Topic: Trade and Immigration

Back to Square One on Immigration

Opponents of comprehensive immigration reform are undoubtedly congratulating themselves on the apparent demise yesterday of S. 1348. The bill failed to win enough votes in the Senate for cloture and a final vote. Leading the charge to defeat the bill were a group of Republicans opposed to just about any legalization or expansion of visas for low-skilled workers.

We’ve made the case at the Center for Trade Policy Studies for an immigration system that recognizes the need of our growing economy for more foreign-born workers and the benefits we would enjoy from more legal immigration. The only alternative offered by opponents of reform is to spend more on the same enforcement efforts that have failed in the past to stop illegal immigration. Conservatives who are normally skeptical of big government place all their hope in dramatic increases in spending for border enforcement, longer fences to nowhere, more raids on U.S. workplaces, and more red tape and national ID cards for American workers.

The bill before the Senate was flawed in many ways. The number of temporary worker visas was insufficient, its interior enforcement provisions too intrusive, the point system too convoluted. But the bill was at least pointing in the right direction.

The Republicans who brought the bill down have yet to put forward any practical and principled alternative.

House Subcommittee on Horticulture and Organic Agriculture Does Their Bit For Fiscal Responsibility

Following on from Chris’ post yesterday, the House Subcommittee on Horticulture and Organic Agriculture came up with some nifty recommendations for the programs under their jurisdiction yesterday. The press release is here.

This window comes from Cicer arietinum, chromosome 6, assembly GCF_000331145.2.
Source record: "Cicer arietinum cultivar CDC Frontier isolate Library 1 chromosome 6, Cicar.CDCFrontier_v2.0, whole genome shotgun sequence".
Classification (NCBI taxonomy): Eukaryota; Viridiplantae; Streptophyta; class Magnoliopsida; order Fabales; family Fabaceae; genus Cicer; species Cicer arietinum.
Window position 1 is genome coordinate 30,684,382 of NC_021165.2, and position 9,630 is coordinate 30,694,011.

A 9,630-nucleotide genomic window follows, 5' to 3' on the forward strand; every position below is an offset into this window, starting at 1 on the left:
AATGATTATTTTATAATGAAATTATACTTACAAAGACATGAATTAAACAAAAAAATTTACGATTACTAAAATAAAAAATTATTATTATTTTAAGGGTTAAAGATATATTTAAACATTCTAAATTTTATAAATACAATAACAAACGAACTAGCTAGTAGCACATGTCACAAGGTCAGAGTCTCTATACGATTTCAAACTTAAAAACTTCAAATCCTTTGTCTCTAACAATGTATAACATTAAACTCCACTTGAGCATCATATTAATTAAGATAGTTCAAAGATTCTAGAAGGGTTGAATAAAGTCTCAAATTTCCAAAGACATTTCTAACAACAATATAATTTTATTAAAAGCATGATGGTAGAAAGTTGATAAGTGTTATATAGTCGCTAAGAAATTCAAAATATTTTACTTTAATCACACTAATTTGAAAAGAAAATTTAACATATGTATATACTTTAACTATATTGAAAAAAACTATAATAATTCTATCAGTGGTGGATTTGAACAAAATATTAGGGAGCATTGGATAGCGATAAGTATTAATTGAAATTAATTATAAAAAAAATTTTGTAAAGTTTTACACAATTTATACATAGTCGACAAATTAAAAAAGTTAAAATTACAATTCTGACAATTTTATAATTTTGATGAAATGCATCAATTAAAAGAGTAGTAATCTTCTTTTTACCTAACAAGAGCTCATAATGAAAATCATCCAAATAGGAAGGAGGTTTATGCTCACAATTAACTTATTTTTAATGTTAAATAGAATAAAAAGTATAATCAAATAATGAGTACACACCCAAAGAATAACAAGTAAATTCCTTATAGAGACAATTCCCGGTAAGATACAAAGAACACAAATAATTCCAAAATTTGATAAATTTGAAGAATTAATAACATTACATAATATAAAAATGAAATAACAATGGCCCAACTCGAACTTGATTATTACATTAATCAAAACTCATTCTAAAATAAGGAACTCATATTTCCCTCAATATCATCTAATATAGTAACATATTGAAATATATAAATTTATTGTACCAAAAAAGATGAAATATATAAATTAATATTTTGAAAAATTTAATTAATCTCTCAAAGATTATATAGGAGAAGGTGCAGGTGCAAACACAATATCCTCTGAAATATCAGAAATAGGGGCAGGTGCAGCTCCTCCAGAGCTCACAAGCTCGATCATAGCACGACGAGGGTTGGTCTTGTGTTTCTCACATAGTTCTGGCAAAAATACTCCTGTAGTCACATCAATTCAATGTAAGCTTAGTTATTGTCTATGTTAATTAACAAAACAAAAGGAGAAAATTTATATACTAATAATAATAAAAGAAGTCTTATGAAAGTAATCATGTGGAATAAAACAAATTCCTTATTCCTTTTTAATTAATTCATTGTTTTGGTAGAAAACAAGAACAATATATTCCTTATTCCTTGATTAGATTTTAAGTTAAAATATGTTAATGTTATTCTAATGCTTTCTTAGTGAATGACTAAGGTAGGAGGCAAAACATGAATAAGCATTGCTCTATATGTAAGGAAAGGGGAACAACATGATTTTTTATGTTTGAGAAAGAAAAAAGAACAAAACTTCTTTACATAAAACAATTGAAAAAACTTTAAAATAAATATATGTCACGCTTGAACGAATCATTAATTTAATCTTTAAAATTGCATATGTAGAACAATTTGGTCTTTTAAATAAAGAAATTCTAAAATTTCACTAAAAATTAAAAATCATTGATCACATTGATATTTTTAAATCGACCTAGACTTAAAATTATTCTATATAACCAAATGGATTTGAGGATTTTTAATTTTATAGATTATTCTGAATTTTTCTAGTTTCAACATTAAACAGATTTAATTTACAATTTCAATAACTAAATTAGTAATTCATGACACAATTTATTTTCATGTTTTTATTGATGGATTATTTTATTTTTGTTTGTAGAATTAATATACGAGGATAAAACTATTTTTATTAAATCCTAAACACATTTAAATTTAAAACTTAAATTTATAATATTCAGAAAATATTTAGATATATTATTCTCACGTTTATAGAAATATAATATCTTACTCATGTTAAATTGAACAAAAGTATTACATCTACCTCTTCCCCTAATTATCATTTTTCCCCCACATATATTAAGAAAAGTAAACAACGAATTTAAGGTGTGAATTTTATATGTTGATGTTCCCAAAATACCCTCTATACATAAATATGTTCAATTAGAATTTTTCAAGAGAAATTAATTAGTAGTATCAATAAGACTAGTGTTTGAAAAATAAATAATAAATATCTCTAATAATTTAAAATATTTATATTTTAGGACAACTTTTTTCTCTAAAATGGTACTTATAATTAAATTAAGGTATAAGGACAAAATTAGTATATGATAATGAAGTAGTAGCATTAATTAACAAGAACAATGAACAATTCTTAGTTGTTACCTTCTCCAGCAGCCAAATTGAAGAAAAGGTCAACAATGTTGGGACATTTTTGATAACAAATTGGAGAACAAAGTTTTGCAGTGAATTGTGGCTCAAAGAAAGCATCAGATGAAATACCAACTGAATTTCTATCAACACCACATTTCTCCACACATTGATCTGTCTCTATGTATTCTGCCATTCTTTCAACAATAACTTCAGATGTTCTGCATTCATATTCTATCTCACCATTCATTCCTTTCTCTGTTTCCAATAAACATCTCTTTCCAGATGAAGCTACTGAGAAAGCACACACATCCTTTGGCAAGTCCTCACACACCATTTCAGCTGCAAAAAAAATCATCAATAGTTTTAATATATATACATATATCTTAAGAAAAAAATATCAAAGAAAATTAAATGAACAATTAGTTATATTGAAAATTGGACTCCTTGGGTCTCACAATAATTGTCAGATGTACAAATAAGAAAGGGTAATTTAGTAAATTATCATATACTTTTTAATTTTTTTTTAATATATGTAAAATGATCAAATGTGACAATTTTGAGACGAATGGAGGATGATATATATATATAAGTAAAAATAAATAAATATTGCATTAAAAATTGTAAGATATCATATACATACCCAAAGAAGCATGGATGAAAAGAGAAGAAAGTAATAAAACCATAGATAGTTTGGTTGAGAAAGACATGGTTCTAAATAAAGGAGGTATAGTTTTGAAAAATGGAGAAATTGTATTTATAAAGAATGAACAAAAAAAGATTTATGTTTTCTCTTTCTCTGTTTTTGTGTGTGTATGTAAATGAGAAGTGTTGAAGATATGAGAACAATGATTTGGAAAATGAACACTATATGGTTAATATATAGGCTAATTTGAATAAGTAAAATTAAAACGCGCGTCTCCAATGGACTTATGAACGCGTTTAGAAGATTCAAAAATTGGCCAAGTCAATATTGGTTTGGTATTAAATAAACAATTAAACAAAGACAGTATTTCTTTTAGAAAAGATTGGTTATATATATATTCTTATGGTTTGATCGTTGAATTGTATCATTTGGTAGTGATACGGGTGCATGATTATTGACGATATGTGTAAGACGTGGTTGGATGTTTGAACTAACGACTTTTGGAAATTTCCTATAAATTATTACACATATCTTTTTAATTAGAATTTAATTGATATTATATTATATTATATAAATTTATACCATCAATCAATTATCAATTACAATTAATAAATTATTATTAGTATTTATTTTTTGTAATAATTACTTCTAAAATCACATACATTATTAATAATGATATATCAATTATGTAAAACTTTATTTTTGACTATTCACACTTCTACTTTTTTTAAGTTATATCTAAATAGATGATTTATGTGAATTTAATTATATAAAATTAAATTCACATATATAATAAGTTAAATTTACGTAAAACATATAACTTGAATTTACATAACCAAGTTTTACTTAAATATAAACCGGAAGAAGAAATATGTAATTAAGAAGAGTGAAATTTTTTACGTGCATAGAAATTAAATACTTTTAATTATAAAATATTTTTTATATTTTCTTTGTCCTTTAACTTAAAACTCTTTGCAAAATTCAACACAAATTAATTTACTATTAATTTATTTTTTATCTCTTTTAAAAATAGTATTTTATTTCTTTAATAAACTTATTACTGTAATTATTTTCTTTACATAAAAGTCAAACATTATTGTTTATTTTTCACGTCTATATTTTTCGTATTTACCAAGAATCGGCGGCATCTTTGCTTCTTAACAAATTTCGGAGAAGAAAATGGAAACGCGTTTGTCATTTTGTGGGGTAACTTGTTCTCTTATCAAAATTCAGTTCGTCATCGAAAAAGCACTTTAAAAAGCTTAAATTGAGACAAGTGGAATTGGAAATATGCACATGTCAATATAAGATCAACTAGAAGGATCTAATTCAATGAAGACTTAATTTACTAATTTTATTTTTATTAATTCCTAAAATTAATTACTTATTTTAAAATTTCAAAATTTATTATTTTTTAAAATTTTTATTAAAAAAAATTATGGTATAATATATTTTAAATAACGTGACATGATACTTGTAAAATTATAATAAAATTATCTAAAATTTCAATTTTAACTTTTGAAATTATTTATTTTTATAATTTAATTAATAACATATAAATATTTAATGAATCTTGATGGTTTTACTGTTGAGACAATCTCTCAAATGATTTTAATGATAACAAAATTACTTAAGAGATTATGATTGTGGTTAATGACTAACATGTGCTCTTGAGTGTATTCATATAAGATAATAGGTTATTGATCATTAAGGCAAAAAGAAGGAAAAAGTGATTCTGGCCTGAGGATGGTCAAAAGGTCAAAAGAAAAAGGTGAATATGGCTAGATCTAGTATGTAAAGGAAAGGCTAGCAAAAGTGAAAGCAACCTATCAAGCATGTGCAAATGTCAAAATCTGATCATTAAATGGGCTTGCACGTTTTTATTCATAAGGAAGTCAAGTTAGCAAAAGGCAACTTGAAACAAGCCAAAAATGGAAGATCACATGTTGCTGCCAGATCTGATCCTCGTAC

Take particular notice of the operative words in the paragraph that outlines the proposals. The clauses begin with, respectively: expands, doubles, extends, requires, funds, expands, provides, establishes, authorizes, and establishes. Nary a “cuts,” “abolishes,” “ends,” or “repeals” in sight.

I have searched thoroughly through my pocket Constitution (available here) but I can’t find the basis for these (or, for that matter, many other) government programs anywhere.

Tony Blair’s Wise Warning against ‘Isolationism and Protectionism’

In an essay published this week by the Economist magazine, outgoing British Prime Minister Tony Blair shared “What I’ve Learned” during his decade in office. I’ll leave it to others to dissect what he said about the transatlantic alliance, the Iraq War and the National Health Service, but his words of wisdom on the importance of an open global economy are worth quoting.

Declaring that “‘Open v closed’ is as important today in politics as ‘left v right,’” Blair wrote:

Nations do best when they are prepared to be open to the world. This means open in their economies, eschewing protectionism, welcoming foreign investment, running flexible labour markets. It means also open to the benefit of controlled immigration. For all nations this is a hugely contentious area of policy. But I have no doubt London is stronger and more successful through the encouragement of targeted migration.

Isolationism and protectionism now cut across left and right boundaries. They are easy tunes to play but pointless in anything other than the very short-term.

I wish more members of the U.S. Congress would learn the same lessons.

Robert Reich, Wrong Again

President Clinton’s secretary of labor, Robert Reich, complains on Marketplace Radio that the new immigration bill may encourage immigration by high-skilled people. He argued:

A century ago, America’s immigration policy was best summarized in Emma Goldman’s famous lines on the Statue of Liberty: “Give me your tired, your poor, your huddled masses yearning to breathe free.”